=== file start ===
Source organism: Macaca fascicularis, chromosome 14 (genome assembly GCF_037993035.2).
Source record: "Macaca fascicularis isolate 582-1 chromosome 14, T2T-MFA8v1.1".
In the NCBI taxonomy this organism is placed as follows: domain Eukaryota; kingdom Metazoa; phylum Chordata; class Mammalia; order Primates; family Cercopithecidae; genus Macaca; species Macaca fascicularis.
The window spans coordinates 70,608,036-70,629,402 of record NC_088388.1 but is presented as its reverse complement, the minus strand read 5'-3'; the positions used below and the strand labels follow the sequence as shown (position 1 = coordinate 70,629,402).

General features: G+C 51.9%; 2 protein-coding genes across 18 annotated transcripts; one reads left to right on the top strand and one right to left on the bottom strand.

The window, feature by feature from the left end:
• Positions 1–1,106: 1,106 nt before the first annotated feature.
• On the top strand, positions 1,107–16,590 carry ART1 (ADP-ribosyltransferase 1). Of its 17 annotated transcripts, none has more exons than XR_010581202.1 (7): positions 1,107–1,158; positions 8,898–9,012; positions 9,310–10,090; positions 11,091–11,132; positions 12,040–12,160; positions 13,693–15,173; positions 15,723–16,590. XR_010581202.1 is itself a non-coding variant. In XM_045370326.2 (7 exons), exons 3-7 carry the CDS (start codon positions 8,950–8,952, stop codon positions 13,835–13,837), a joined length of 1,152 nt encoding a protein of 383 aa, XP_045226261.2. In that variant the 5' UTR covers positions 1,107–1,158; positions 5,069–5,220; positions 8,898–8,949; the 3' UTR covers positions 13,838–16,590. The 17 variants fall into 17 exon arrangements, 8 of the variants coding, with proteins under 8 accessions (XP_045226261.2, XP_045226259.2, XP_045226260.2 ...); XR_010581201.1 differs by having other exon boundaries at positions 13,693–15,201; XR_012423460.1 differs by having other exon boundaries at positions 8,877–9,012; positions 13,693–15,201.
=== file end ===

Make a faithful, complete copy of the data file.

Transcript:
Source organism: Macaca fascicularis, chromosome 14 (genome assembly GCF_037993035.2).
Source record: "Macaca fascicularis isolate 582-1 chromosome 14, T2T-MFA8v1.1".
In the NCBI taxonomy this organism is placed as follows: domain Eukaryota; kingdom Metazoa; phylum Chordata; class Mammalia; order Primates; family Cercopithecidae; genus Macaca; species Macaca fascicularis.
The window spans coordinates 70,608,036-70,629,402 of record NC_088388.1 but is presented as its reverse complement, the minus strand read 5'-3'; the positions used below and the strand labels follow the sequence as shown (position 1 = coordinate 70,629,402).

General features: G+C 51.9%; 2 protein-coding genes across 18 annotated transcripts; one reads left to right on the top strand and one right to left on the bottom strand.

The window, feature by feature from the left end:
• Positions 1–1,106: 1,106 nt before the first annotated feature.
• On the top strand, positions 1,107–16,590 carry ART1 (ADP-ribosyltransferase 1). Of its 17 annotated transcripts, none has more exons than XR_010581202.1 (7): positions 1,107–1,158; positions 8,898–9,012; positions 9,310–10,090; positions 11,091–11,132; positions 12,040–12,160; positions 13,693–15,173; positions 15,723–16,590. XR_010581202.1 is itself a non-coding variant. In XM_045370326.2 (7 exons), exons 3-7 carry the CDS (start codon positions 8,950–8,952, stop codon positions 13,835–13,837), a joined length of 1,152 nt encoding a protein of 383 aa, XP_045226261.2. In that variant the 5' UTR covers positions 1,107–1,158; positions 5,069–5,220; positions 8,898–8,949; the 3' UTR covers positions 13,838–16,590. The 17 variants fall into 17 exon arrangements, 8 of the variants coding, with proteins under 8 accessions (XP_045226261.2, XP_045226259.2, XP_045226260.2 ...); XR_010581201.1 differs by having other exon boundaries at positions 13,693–15,201; XR_012423460.1 differs by having other exon boundaries at positions 8,877–9,012; positions 13,693–15,201.